Return of the Super Meganerd Fun Pack

Could this be the start of a grand birthday tradition? Watch me unbox the second giant care package gifted to me by my cousin, friend, and frequent collaborator — Carl!

Yes, in an unexpected followup to 2016’s amazing Super Meganerd Fun Pack, Carl completely outdid himself with a fantastic new collection of goodies for me and the kids. Once again I was completely humbled by his generosity and thoughtfulness. Carl, thanks so much. And keep them coming! After all, there are a lot more Super Mario Bros games you could Photoshop. Just saying.

The anticipation was palpable as soon as I opened the lid. Because staring right at ThePonyOwner was a sizeable MLP tote bag surely meant for her.

The “I’m every pony” motto seemed fitting and entirely applicable to ThePonyOwner, so she scooped that right up while I looked to see what other surprises awaited us from this treasure chest of birthday goodies.

And I didn’t even have to guess, because in proper fun pack form, there was a manifest.

The theme of this year’s Meganerd Fun Pack was a celebration of (homage to? passing reference to?) the awful works of Ernest Cline, so there was plenty of classic 80s goodness/badness and other nostalgic tie-ins.

I didn’t read the manifest in full, though, preferring to savor the surprise of actually digging through the box. I almost gasped when I saw what lay behind the My Little Pony bag.

Stacks of DVDs and books. More toys for the kids. I couldn’t help but think that a treasure trove like that called for a response in kind. Could it be time to revisit the idea of making my own Tobyblog fun packs?

Since he was begging me to open it up, I gave Anthony these two Transformers Rescue Bots toys. Transformers was my favorite toy line growing up, and I’ve tried for nostalgia’s sake to pass that love on to at least one of my kids. Anthony seems the most likely to take it up, though he only sporadically watches the cartoons.

Not so ThePonyOwner, whose long-running fascination with all things unicorn began when she was very little and continues to this day. She could not have been more pleased with her portion of the Meganerd haul.

TheVCubeSolver has an implied claim on all things video game related, so to him went these pop-up characters for use in his room, ironic or otherwise.

This MLP candy dispenser seemed to me like some sort of bootleg Pokemon.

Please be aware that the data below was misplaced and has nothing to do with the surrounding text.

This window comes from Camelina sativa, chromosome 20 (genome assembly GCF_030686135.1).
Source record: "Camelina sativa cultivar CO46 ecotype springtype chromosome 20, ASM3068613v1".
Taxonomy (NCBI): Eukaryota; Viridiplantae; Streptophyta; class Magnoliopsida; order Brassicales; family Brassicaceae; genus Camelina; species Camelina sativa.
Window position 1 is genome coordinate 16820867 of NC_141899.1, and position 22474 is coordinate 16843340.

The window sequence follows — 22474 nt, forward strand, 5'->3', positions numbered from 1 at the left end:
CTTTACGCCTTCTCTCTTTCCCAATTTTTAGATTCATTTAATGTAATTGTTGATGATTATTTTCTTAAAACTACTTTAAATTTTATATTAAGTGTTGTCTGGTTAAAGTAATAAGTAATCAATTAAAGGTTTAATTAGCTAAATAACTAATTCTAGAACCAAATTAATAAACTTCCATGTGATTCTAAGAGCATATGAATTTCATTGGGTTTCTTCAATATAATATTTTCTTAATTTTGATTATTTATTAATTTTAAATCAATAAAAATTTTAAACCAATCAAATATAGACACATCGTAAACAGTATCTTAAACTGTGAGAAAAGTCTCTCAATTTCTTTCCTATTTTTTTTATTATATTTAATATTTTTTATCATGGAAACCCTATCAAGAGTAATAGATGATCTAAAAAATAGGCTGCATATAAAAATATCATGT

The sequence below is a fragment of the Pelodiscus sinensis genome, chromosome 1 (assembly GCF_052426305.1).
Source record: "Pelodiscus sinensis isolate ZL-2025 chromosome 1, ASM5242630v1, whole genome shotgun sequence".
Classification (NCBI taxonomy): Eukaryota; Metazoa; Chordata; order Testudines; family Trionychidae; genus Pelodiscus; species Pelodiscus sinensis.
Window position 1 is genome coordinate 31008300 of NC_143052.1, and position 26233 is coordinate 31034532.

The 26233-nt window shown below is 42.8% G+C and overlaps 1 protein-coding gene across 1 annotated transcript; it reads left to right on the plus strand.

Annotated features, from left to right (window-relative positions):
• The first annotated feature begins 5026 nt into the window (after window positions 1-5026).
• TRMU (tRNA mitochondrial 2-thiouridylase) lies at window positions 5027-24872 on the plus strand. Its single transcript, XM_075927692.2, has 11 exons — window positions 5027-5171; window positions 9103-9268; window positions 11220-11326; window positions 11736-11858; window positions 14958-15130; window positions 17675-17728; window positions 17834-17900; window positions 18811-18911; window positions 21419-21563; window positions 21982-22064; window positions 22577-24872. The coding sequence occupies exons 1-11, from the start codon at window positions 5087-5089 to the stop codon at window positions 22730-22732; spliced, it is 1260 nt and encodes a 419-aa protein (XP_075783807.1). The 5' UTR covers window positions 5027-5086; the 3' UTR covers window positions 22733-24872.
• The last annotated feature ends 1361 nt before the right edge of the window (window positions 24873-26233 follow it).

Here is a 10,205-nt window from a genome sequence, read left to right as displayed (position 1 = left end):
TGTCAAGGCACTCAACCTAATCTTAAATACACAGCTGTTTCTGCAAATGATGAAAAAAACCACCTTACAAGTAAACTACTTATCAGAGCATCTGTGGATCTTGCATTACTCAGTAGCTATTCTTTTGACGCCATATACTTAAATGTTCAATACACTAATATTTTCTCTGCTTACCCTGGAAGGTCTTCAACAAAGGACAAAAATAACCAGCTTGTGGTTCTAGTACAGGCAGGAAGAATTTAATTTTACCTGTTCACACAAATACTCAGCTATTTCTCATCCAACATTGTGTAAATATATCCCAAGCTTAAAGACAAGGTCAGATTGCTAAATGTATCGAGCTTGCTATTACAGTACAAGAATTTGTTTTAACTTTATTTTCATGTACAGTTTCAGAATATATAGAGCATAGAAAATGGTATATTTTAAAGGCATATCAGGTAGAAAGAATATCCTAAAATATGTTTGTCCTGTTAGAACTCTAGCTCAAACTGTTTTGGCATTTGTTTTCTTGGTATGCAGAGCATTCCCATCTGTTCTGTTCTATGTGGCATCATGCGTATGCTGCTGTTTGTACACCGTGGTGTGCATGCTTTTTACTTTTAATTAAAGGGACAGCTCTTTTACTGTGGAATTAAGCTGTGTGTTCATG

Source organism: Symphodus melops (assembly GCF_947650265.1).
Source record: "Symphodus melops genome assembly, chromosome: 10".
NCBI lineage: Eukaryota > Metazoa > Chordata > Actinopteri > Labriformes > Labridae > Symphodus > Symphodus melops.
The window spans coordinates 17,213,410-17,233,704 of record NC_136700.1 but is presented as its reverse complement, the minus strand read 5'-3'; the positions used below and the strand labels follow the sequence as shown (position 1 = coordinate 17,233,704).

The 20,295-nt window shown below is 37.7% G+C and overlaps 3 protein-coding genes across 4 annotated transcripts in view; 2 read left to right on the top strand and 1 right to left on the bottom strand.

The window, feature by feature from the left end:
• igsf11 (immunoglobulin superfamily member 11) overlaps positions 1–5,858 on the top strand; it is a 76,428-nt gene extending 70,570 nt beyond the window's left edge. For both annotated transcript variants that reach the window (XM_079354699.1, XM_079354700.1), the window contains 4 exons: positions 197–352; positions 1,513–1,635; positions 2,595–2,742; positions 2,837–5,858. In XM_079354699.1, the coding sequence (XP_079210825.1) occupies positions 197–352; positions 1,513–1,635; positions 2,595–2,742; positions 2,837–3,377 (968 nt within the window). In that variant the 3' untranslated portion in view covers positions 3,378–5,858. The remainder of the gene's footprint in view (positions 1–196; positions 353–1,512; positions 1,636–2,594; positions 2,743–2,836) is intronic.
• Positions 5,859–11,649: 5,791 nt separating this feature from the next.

These went to Augie, but collectible lanyards are one of my favorite pieces of swag to drop in geocaches.

One of the only items in the fun pack that were expressly gifted to someone specifically, these “artisanal” dice were given to ThePonyOwner to encourage her to continue work on the board game she’s developing.

These skeleton warriors seemed perfect for my closet — a place whose many mysteries I have yet to unveil on these pages. But maybe one day.

Carl didn’t know it, but only the day before my wife Kassi had bought me the audio track to The Hobbit (1977) film on vinyl. I love that old movie, first seen so long ago on TV when I was a kid. It was kind of a legend later on when Carl and I became interested in the books, and Tolkien lore in general.

The real reason I wanted the soundtrack, though, was because of the two themes written and performed for this movie by Glenn Yarbrough, an old folk singer who I am now a fan of largely because of my memories of the songs he wrote for this movie.

I had no idea Orson Bean (of Dr. Quinn, Medicine Woman fame) voiced Bilbo in this movie. And I had always assumed that Leonard Nimoy was the voice of Gandalf. I was shocked to see that the part was actually performed by famed director John Huston, whose collaboration with Ray Bradbury on the film adaptation of Moby Dick is the subject of the book I’m currently reading — Green Shadows, White Whale.

Another strange coincidence.

Carl got into spaghetti westerns before I did, but I love them now and especially enjoy the soundtracks to these movies. Ennio Morricone is definitely in my playlist.

And finally, the thing I’d been patiently waiting for. A stack of paperbacks, including three by Ray Bradbury, the editions of which were all new to my collection.

The Bantam Grand Master Editions had some fantastic cover art, and if I could get a poster-sized version of the cover of The Halloween Tree framed, I’d hang it up in my living room.

Of the three Bradbury books, this one interested me the most. It’s a compilation of fantasy stories written by famous authors not known for writing fantasy. The stories were compiled and edited by Bradbury himself.

It includes only one of his own stories, The Pedestrian, which happens to be my favorite episode of the old anthology series The Ray Bradbury Theater, and from which took my geocaching handle.

So nicely done, Carl.

Also included was a copy of Lone Wolf #1, U.S. edition, for my gamebook collection. The book is in good condition, and is the first of what I consider to be the best written of all such books from the 80s. Very hard to find in discount bookstores these days.

Did somebody say the 80s?, anyone?

And yes, almost last — but certainly not least — a used copy of Ready Player One, just in time for the movie. And best of all, it’s the edition with the cheesy movie tie-in cover, and not the original cover, because movie references is half of what this thing is all about. Now that I have my own copy I am tempted to revisit the 372 Pages podcast, this time reading along as I should have done in the first place.

And actually last was this classic 80s video game reference manual called “How to Master the Video Games”, which back in the day you could buy on a trip to “the Walmart”, and whose lessons you would practice while “smoking the pot”. I brought it up to show Augie and he and his friends laughed and laughed, a good time being had by all.

Thanks again, Carl. TB